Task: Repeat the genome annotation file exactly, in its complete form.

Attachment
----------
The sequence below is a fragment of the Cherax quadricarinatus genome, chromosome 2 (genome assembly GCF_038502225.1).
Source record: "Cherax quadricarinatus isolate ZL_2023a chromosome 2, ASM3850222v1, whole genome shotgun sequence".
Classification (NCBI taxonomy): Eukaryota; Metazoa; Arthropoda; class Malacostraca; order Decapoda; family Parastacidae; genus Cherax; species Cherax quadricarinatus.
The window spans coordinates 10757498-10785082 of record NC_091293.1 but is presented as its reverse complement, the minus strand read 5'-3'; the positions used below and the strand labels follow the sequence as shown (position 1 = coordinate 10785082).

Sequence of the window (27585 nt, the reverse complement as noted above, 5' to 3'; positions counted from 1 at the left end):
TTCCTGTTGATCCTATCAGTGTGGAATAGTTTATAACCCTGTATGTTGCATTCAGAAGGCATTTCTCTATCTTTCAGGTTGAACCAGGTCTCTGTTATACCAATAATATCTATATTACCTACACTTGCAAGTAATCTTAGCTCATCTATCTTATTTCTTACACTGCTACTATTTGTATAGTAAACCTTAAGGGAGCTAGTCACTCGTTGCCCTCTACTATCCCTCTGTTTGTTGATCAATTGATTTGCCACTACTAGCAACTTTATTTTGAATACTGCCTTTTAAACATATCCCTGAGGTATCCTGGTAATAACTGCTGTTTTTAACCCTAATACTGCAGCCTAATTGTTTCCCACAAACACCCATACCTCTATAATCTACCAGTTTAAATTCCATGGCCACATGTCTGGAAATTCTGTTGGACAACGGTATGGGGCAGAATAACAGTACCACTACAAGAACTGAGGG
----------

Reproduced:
The sequence below is a fragment of the Cherax quadricarinatus genome, chromosome 2 (genome assembly GCF_038502225.1).
Source record: "Cherax quadricarinatus isolate ZL_2023a chromosome 2, ASM3850222v1, whole genome shotgun sequence".
Classification (NCBI taxonomy): Eukaryota; Metazoa; Arthropoda; class Malacostraca; order Decapoda; family Parastacidae; genus Cherax; species Cherax quadricarinatus.
The window spans coordinates 10757498-10785082 of record NC_091293.1 but is presented as its reverse complement, the minus strand read 5'-3'; the positions used below and the strand labels follow the sequence as shown (position 1 = coordinate 10785082).

Sequence of the window (27585 nt, the reverse complement as noted above, 5' to 3'; positions counted from 1 at the left end):
TTCCTGTTGATCCTATCAGTGTGGAATAGTTTATAACCCTGTATGTTGCATTCAGAAGGCATTTCTCTATCTTTCAGGTTGAACCAGGTCTCTGTTATACCAATAATATCTATATTACCTACACTTGCAAGTAATCTTAGCTCATCTATCTTATTTCTTACACTGCTACTATTTGTATAGTAAACCTTAAGGGAGCTAGTCACTCGTTGCCCTCTACTATCCCTCTGTTTGTTGATCAATTGATTTGCCACTACTAGCAACTTTATTTTGAATACTGCCTTTTAAACATATCCCTGAGGTATCCTGGTAATAACTGCTGTTTTTAACCCTAATACTGCAGCCTAATTGTTTCCCACAAACACCCATACCTCTATAATCTACCAGTTTAAATTCCATGGCCACATGTCTGGAAATTCTGTTGGACAACGGTATGGGGCAGAATAACAGTACCACTACAAGAACTGAGGG